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Vision insurance vs. vision discount plans

Vision insurance and vision discount plans both can help you save on vision care. Find out how they compare.

11 minute read

As many as 16 million people in the United States have undiagnosed or uncorrected vision impairments that could be fixed with eyeglasses, contact lenses or surgery.  

Vision insurance, vision savings plans, and vision discount plans may help you and your family save on vision care. Find out which option is best for you and compare their coverage of vision exams, glasses frames, lenses, contact lenses, and laser eye surgery.1

Why do I need vision coverage?

Reducing the out-of-pocket expenses for eye care is the primary reason for vision care insurance, vision savings plans, and vision discount plans. While there is a monthly fee for vision insurance, the price of treatment for vision loss and the inability to work would have a much greater cost.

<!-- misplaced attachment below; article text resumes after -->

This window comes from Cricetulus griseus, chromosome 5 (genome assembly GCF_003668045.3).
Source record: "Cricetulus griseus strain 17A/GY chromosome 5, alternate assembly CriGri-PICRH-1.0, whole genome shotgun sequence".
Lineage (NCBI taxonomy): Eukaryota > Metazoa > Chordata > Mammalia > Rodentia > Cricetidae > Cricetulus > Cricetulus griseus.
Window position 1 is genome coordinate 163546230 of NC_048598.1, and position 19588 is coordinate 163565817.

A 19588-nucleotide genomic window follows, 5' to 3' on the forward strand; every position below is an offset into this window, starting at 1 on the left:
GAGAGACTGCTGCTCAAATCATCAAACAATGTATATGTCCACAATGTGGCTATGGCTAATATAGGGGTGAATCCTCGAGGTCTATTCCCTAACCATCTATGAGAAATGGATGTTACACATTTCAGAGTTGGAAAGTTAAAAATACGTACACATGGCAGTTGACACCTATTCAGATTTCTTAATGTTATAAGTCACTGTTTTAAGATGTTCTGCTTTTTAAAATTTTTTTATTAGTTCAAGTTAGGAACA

The need for glasses and contact lenses, in addition to routine examinations to detect diseases of the eyes, is a need shared by millions. The CDC estimates that 93 million adults in the United States are considered at high risk for loss of their sight, but only half had an examination by an eye doctor in the past year.2

Even if you do not currently need corrective glasses or contact lenses, having vision insurance or a vision discount plan is important for your eye health. Preventable vision loss causes major economic hardships, job loss, and a lowered quality of life. Most Americans do not seek eye care due to either a lack of awareness of the importance of routine eye care or because of the cost.